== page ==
The cardiovascular system 1

Posted by DAM on February 10, 2012 in The cardiovascular system | Short Link
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The cardiovascular system 1

 

The cardiovascular system includes the heart and the blood vessels.

THE HEART: (Fig. 19)

      The heart is a hollow muscular organ present in the thoracic cavity between the two lungs. It is conical in shape. Its apex is located in the 5th left intercostal space (9 cm from the middle line) just below the left nipple.

      The heart consists of 4 chambers: two atria and two ventricles.

      On the external surface of the heart, the atria are separated from the ventricles by a groove known as the atrioventricular groove which lodges the coronary arteries that supply the heart Internally, the two atria are separated.

by the interatrial septum while the two ventricles are separated by the interventricular septum.

The heart could be divided into two halves which, are completely separate from each other. The right half consists of the right atrium and the right ventricle. The left half consists of the left atrium and left ventricle. The

right half of the heart contains deoxygenated (impure) blood while left half contains the oxygenated (pure) blood.

The right Mr’mm (Fig. 20) receives blood from the superior vena cava (which carries deoxygenated blood from the upper half of the body) and the inferior vena cave (which carries the deoxygenated blood from the lower half of the body).

It opens into the right ventricle by an opening guarded by a valve formed of three cusps known as the tricuspid valve which permits the flow of blood in one direction from the right atrium to the right ventricle.

The left atrium (Fig. 2r) receives the four pulmonary veins which carry the oxygenated (pure) blood from the lungs to the heart.

It opens into the left ventricle by an opening guarded by a

valve formed of two cusps, known as the mitral valve which permits the flow of blood in one direction from the left atrium to the left ventricle.

The right ventricle (Fig. 20) pumps the blood into the pulmonary trunk which communicates with the right ventricle by and opening (pulmonary opening) guarded by 3 semilunar cusps that allows the blood to flow in one

 

 

 

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direction from the right-ventricle to the pulmonary trunk which carries the impure blood to the lungs.

      The left ventricle (Fig. 20) pumps the blood into the ascending aorta through the aortic opening which is guarded by the aortic valve composed of 3 semilunar cusps. The valve permits the flow of pure blood in one direction from the left ventricle to the ascending aorta and then to all parts of the body.

      The wall of the atrium is thinner than that of the ventricle because the atrium pumps blood only to the ventricle while the wall of the ventricle is thicker because it pumps the blood to distant areas. Also the wall of the left ventricle is 3 times thicker than that of the right ventricle because it pumps blood to all parts of the body.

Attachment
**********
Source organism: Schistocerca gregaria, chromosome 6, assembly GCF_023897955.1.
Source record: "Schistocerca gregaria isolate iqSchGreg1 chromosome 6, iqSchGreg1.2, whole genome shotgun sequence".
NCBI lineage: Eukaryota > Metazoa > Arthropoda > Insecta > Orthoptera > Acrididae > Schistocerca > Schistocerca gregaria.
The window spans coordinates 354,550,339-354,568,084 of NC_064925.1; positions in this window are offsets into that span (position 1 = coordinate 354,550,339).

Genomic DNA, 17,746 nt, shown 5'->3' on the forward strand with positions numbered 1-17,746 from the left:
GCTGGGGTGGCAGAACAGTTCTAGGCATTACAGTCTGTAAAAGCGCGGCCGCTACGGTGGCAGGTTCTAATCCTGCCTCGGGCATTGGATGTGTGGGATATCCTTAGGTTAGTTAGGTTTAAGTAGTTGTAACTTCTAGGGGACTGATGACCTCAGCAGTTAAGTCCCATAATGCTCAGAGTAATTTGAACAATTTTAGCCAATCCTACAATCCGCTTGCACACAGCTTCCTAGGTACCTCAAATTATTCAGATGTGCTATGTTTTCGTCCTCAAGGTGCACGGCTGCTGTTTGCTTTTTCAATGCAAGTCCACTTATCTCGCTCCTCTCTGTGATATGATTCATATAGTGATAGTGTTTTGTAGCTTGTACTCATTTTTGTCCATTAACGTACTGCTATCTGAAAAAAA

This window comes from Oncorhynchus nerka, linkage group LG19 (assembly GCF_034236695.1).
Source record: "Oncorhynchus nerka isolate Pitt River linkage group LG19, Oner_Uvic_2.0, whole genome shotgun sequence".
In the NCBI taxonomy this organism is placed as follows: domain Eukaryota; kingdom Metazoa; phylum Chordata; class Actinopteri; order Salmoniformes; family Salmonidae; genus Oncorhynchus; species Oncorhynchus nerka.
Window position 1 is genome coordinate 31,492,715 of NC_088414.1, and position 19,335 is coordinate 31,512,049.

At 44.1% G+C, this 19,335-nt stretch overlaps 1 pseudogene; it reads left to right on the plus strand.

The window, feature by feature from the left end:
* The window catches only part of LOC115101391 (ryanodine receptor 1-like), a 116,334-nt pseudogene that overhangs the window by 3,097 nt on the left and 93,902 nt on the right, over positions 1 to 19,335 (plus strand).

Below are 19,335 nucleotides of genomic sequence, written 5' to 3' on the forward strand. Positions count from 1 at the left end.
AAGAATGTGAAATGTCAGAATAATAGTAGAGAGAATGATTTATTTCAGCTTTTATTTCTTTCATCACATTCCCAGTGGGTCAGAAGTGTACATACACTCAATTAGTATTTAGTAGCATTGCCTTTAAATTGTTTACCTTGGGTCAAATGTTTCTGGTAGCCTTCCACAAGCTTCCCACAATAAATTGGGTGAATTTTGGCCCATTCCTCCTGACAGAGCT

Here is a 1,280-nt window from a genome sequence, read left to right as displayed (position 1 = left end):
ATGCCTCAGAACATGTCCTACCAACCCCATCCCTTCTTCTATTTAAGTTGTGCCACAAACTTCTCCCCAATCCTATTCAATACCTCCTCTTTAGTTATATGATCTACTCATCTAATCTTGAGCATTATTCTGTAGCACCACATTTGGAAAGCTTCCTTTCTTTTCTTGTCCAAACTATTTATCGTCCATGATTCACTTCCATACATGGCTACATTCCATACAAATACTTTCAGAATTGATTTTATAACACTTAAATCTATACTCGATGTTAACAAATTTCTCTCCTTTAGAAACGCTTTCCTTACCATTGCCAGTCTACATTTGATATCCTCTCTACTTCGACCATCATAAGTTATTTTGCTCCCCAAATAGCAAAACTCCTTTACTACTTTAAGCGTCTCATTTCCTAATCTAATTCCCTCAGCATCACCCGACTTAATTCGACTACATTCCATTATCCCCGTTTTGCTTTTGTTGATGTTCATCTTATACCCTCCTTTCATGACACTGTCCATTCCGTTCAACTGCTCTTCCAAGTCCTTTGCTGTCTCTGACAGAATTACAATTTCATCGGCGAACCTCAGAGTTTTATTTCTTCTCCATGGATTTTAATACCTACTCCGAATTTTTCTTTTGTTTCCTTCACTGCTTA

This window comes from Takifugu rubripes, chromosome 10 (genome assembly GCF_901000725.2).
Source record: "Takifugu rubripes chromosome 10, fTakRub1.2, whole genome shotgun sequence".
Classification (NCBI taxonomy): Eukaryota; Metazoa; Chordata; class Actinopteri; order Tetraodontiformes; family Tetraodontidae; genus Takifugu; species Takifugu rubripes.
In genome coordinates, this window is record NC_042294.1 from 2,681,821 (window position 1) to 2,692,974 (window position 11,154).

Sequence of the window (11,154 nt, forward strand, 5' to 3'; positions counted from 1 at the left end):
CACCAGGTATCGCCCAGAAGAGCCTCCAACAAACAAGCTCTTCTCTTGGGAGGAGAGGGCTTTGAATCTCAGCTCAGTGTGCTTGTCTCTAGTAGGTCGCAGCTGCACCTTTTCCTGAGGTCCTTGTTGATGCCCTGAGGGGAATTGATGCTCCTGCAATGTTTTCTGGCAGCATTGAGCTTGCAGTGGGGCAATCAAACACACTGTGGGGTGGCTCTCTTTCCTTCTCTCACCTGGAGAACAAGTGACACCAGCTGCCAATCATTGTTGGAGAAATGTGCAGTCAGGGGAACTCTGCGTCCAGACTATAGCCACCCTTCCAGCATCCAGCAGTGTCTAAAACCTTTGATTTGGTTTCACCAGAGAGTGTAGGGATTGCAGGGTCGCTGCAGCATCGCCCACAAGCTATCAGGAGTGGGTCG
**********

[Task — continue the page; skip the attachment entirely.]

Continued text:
The internal aspect of the wall of both ventricles presents muscular processes called papillary muscles which are connected to the cusps of the atrioventricular valve (tricuspid or mitral valve) by chordae tendinae. The papillary muscles and the chordae tendinae prevent eversion of the cusps toward the atria during contraction of the ventricles.

 

The Blood Vessels:

The blood vessels include arteries, veins and capillaries.

a)     TSie arteries: carry the pure oxygenated blood from the heart to the different parts of the body (except the pulmonary artery which carries the impure deoxygenated blood from the heart to the lungs)

b) Tise veins: carry the impure deoxygenated blood from the different parts of the body to the heart (except the -34­pulmonary veins which carry the pure oxygenated blood from the lungs to the heart).

c) The blood capillaries: are very minute blood vessels located in the tissues at the terminal part of an artery and the beginning of a vein connecting them together.

Ttae differences between an artery and a vela

No. |

Artery

Vein

1

Carriers the blood from the heart to the tissues.

Carries blood from the tissues to the heart.

2

It transmits oxygenated blood (except the pulmonary artery).

It transmits deoxygenated blood (except the pulmonary veins).

3.

lis wall is thick as it contains a thick muscular laver

Its wall is thin.

4

Its wall contains an elastic layer so that it does not j collapse when cut.

Its wall does not contain an elastic layer so that it does collapse when cut.

5

It is not provided with valves

It is provided with valves

 

 

 

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